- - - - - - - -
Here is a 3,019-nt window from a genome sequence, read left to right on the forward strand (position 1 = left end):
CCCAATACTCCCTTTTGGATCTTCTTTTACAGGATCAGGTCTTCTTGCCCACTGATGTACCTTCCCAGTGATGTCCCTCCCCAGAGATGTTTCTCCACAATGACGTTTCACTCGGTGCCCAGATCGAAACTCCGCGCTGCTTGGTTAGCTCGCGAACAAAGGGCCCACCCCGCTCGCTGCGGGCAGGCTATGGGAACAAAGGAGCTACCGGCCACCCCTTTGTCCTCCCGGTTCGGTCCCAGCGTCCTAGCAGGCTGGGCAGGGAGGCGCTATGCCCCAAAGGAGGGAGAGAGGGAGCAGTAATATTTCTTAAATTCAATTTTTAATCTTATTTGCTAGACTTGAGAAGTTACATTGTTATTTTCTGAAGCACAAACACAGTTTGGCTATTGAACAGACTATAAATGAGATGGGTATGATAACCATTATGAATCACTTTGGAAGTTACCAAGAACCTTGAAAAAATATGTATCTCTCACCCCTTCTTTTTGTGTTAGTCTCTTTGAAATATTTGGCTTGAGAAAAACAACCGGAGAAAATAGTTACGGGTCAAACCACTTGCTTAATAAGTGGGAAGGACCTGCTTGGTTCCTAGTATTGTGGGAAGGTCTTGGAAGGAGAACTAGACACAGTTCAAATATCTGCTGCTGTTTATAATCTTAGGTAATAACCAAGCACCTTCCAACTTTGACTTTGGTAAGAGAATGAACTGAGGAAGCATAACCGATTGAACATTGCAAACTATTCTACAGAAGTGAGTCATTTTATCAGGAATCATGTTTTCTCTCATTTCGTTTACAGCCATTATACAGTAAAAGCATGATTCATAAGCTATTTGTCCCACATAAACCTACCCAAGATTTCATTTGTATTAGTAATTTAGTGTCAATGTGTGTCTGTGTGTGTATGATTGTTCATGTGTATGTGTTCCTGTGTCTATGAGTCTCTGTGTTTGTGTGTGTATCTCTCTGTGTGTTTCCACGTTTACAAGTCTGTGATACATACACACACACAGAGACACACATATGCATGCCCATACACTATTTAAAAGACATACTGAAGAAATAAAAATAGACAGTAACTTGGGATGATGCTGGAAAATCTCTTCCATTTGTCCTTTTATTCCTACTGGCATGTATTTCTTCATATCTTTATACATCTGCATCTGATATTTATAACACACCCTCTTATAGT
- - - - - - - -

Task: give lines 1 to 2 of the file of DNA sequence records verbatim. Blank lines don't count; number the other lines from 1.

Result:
Here is a 3,019-nt window from a genome sequence, read left to right on the forward strand (position 1 = left end):
CCCAATACTCCCTTTTGGATCTTCTTTTACAGGATCAGGTCTTCTTGCCCACTGATGTACCTTCCCAGTGATGTCCCTCCCCAGAGATGTTTCTCCACAATGACGTTTCACTCGGTGCCCAGATCGAAACTCCGCGCTGCTTGGTTAGCTCGCGAACAAAGGGCCCACCCCGCTCGCTGCGGGCAGGCTATGGGAACAAAGGAGCTACCGGCCACCCCTTTGTCCTCCCGGTTCGGTCCCAGCGTCCTAGCAGGCTGGGCAGGGAGGCGCTATGCCCCAAAGGAGGGAGAGAGGGAGCAGTAATATTTCTTAAATTCAATTTTTAATCTTATTTGCTAGACTTGAGAAGTTACATTGTTATTTTCTGAAGCACAAACACAGTTTGGCTATTGAACAGACTATAAATGAGATGGGTATGATAACCATTATGAATCACTTTGGAAGTTACCAAGAACCTTGAAAAAATATGTATCTCTCACCCCTTCTTTTTGTGTTAGTCTCTTTGAAATATTTGGCTTGAGAAAAACAACCGGAGAAAATAGTTACGGGTCAAACCACTTGCTTAATAAGTGGGAAGGACCTGCTTGGTTCCTAGTATTGTGGGAAGGTCTTGGAAGGAGAACTAGACACAGTTCAAATATCTGCTGCTGTTTATAATCTTAGGTAATAACCAAGCACCTTCCAACTTTGACTTTGGTAAGAGAATGAACTGAGGAAGCATAACCGATTGAACATTGCAAACTATTCTACAGAAGTGAGTCATTTTATCAGGAATCATGTTTTCTCTCATTTCGTTTACAGCCATTATACAGTAAAAGCATGATTCATAAGCTATTTGTCCCACATAAACCTACCCAAGATTTCATTTGTATTAGTAATTTAGTGTCAATGTGTGTCTGTGTGTGTATGATTGTTCATGTGTATGTGTTCCTGTGTCTATGAGTCTCTGTGTTTGTGTGTGTATCTCTCTGTGTGTTTCCACGTTTACAAGTCTGTGATACATACACACACACAGAGACACACATATGCATGCCCATACACTATTTAAAAGACATACTGAAGAAATAAAAATAGACAGTAACTTGGGATGATGCTGGAAAATCTCTTCCATTTGTCCTTTTATTCCTACTGGCATGTATTTCTTCATATCTTTATACATCTGCATCTGATATTTATAACACACCCTCTTATAGT